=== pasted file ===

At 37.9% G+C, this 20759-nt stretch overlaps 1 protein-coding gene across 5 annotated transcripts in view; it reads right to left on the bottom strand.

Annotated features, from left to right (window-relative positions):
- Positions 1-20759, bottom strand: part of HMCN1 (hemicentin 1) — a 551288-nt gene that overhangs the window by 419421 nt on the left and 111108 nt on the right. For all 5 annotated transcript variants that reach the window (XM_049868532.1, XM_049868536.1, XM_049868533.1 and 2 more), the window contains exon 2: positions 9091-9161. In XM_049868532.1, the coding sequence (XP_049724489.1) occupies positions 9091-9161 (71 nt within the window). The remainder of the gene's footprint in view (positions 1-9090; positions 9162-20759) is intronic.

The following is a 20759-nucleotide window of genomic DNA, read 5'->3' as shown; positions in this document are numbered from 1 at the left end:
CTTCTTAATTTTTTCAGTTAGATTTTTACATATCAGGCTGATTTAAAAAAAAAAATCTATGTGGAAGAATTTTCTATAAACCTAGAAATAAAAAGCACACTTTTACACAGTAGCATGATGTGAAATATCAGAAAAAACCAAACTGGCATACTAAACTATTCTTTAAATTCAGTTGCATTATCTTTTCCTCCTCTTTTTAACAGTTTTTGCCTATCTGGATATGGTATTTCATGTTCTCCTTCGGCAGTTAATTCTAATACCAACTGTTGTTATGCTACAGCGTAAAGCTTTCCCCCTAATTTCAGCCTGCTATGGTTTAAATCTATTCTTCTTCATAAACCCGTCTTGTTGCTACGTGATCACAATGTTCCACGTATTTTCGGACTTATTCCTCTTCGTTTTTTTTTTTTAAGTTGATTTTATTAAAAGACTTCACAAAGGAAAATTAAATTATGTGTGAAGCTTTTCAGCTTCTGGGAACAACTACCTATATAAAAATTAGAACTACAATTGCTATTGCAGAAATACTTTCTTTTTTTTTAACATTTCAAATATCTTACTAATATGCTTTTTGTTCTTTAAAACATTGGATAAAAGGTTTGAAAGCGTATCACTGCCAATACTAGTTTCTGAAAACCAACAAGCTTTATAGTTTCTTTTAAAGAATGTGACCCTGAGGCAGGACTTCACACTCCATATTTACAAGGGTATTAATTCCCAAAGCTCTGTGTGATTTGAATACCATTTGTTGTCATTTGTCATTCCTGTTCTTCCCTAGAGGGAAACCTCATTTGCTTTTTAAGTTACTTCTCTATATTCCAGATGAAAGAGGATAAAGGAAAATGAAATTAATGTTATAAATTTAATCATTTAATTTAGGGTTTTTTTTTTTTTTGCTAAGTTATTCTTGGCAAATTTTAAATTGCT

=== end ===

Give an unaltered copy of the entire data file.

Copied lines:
At 37.9% G+C, this 20759-nt stretch overlaps 1 protein-coding gene across 5 annotated transcripts in view; it reads right to left on the bottom strand.

Annotated features, from left to right (window-relative positions):
- Positions 1-20759, bottom strand: part of HMCN1 (hemicentin 1) — a 551288-nt gene that overhangs the window by 419421 nt on the left and 111108 nt on the right. For all 5 annotated transcript variants that reach the window (XM_049868532.1, XM_049868536.1, XM_049868533.1 and 2 more), the window contains exon 2: positions 9091-9161. In XM_049868532.1, the coding sequence (XP_049724489.1) occupies positions 9091-9161 (71 nt within the window). The remainder of the gene's footprint in view (positions 1-9090; positions 9162-20759) is intronic.

The following is a 20759-nucleotide window of genomic DNA, read 5'->3' as shown; positions in this document are numbered from 1 at the left end:
CTTCTTAATTTTTTCAGTTAGATTTTTACATATCAGGCTGATTTAAAAAAAAAAATCTATGTGGAAGAATTTTCTATAAACCTAGAAATAAAAAGCACACTTTTACACAGTAGCATGATGTGAAATATCAGAAAAAACCAAACTGGCATACTAAACTATTCTTTAAATTCAGTTGCATTATCTTTTCCTCCTCTTTTTAACAGTTTTTGCCTATCTGGATATGGTATTTCATGTTCTCCTTCGGCAGTTAATTCTAATACCAACTGTTGTTATGCTACAGCGTAAAGCTTTCCCCCTAATTTCAGCCTGCTATGGTTTAAATCTATTCTTCTTCATAAACCCGTCTTGTTGCTACGTGATCACAATGTTCCACGTATTTTCGGACTTATTCCTCTTCGTTTTTTTTTTTTAAGTTGATTTTATTAAAAGACTTCACAAAGGAAAATTAAATTATGTGTGAAGCTTTTCAGCTTCTGGGAACAACTACCTATATAAAAATTAGAACTACAATTGCTATTGCAGAAATACTTTCTTTTTTTTTAACATTTCAAATATCTTACTAATATGCTTTTTGTTCTTTAAAACATTGGATAAAAGGTTTGAAAGCGTATCACTGCCAATACTAGTTTCTGAAAACCAACAAGCTTTATAGTTTCTTTTAAAGAATGTGACCCTGAGGCAGGACTTCACACTCCATATTTACAAGGGTATTAATTCCCAAAGCTCTGTGTGATTTGAATACCATTTGTTGTCATTTGTCATTCCTGTTCTTCCCTAGAGGGAAACCTCATTTGCTTTTTAAGTTACTTCTCTATATTCCAGATGAAAGAGGATAAAGGAAAATGAAATTAATGTTATAAATTTAATCATTTAATTTAGGGTTTTTTTTTTTTTTGCTAAGTTATTCTTGGCAAATTTTAAATTGCT